Volume 31, Issue 1 (1-2017)                   Med J Islam Repub Iran 2017 | Back to browse issues page

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Preventive Medicine and Public Health Research Center, Department of Community Medicine, Iran University of Medical Sciences, Tehran, Iran. , mnojomi@iums.ac.ir
Abstract:   (1622 Views)

Background: Better understanding of factors associated with medical school performance is necessary to improve admission processes
and to help students succeed in their career. This study follows a group of Iranian med students during their first 2.5 years of
medical education, to evaluate their academic success in accordance with their demographic, cognitive and non-cognitive characteristics.
Methods: 143 of 200 matriculants of Iran University of Medical Sciences medical school in 2010, were followed for 5 consecutive
semesters of the preclinical stage. Demographic and cognitive characteristics were collected using self-administered data collection
forms. The NEO Five-Factor (personality) Inventory (NEO-FFI) was used to assess participants’ non-cognitive characteristics. The 5
semesters’ cumulative Grade Point Average (GPA) was the measure of academic performance. Pooled t-test, one-way ANOVA, multiple
linear regression and logistic regression model, and Spearman coefficients of correlation were applied in data analysis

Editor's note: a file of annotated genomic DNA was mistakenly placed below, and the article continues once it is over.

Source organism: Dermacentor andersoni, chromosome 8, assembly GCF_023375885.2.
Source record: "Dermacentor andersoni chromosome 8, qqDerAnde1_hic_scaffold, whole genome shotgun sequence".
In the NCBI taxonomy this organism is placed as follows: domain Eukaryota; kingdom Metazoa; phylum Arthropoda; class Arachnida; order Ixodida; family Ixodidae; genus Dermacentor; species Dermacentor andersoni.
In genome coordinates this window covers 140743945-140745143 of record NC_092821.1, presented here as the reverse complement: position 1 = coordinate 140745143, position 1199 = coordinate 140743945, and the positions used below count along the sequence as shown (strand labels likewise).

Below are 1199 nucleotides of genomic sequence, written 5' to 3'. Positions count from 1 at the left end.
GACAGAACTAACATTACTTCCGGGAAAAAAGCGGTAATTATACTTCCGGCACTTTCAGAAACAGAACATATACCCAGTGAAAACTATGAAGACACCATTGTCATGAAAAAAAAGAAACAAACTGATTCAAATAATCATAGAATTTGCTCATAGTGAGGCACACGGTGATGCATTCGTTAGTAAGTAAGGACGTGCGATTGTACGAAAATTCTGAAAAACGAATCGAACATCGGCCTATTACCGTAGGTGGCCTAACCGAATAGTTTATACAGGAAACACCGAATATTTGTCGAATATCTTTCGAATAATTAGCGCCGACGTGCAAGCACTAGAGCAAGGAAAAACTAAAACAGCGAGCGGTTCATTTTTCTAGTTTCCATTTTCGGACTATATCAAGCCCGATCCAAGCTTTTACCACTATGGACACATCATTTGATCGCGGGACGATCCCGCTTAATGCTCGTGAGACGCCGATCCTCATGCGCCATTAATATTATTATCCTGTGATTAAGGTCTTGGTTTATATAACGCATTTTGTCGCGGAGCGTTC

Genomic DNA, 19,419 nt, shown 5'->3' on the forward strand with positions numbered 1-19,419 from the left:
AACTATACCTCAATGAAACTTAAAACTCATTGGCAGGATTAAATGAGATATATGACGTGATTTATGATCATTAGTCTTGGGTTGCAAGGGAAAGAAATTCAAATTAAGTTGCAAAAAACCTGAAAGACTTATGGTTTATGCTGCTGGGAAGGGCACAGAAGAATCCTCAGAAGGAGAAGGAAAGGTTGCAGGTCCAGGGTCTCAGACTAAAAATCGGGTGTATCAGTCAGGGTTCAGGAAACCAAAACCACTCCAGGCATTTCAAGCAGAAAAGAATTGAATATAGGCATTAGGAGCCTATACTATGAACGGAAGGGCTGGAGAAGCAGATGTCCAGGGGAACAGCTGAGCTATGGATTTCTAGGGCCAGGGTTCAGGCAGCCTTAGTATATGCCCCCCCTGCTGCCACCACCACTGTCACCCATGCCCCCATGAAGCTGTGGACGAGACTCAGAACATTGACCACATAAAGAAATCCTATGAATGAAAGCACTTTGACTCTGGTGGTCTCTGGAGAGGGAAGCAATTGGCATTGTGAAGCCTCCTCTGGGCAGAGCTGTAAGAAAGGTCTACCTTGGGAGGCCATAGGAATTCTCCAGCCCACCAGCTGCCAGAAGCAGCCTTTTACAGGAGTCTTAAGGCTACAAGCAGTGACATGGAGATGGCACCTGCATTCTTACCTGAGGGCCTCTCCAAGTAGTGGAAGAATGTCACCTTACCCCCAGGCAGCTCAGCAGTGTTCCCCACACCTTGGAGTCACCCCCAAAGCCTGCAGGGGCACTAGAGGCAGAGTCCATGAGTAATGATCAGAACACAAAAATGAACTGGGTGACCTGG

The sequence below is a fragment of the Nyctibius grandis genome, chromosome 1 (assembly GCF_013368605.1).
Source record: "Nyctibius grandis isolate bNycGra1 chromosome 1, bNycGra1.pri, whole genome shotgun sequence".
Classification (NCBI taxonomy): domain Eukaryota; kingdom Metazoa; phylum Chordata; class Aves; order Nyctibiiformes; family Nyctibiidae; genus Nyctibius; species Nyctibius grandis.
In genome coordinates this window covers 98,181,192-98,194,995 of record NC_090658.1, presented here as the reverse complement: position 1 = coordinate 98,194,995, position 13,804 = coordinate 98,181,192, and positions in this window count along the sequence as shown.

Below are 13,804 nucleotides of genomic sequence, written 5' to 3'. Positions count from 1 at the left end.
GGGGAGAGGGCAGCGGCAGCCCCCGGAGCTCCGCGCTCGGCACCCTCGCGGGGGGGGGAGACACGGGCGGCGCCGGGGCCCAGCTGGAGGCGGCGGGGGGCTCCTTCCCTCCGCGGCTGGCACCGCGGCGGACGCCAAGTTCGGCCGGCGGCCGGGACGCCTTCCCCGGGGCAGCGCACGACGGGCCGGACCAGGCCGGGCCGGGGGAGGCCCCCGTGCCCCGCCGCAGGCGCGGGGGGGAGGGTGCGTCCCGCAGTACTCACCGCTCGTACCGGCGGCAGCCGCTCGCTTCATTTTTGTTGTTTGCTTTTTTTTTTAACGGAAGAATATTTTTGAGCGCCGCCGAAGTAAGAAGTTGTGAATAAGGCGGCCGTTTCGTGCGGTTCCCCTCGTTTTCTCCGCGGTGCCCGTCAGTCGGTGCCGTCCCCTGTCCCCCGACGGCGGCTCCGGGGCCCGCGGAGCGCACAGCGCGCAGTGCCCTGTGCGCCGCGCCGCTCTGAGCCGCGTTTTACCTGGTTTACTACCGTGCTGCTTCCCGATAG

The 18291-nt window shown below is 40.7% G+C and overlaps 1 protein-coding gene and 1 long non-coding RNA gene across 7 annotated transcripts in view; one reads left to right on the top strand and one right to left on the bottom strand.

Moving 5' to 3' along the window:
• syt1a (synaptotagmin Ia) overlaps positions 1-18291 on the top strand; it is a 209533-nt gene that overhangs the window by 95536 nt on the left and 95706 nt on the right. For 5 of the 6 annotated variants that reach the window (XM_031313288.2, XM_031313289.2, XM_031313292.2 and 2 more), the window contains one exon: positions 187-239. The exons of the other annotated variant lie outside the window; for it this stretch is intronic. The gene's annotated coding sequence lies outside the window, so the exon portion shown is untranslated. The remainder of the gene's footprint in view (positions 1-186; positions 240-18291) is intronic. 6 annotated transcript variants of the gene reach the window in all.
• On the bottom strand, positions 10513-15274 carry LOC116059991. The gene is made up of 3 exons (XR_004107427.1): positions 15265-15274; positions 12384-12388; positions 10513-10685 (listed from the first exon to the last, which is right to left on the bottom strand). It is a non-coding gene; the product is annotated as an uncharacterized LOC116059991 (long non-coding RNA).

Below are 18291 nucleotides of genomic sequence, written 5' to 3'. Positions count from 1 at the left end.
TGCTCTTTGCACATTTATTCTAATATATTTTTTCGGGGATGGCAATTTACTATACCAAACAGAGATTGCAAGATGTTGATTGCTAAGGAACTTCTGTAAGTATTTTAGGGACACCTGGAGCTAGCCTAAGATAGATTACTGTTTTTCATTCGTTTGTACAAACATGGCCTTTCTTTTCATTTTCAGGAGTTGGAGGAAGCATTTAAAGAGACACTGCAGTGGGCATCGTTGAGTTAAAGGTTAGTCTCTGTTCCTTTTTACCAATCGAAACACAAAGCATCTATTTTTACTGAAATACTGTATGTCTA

Results: There was a significant difference in participants’ GPA regarding their gender (p=0.008), using privilege in National University
Entrance Examination (NUEE)(p<0.0001), the number of times one has taken part in NUEE (p=0.034) and being occupied in
paid jobs (p=0.01). There were no significant differences in participants’ GPA regarding NEO-FFI domains.
Conclusions: Females and students with a better academic performance prior to their admission in medical school had better academic
records. We found no association between academic performance and personality because participants were followed through a
preclinical stage where non-cognitive characteristics plays a less important role in their performance and evaluations.

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Type of Study: Original Research | Subject: Medical Education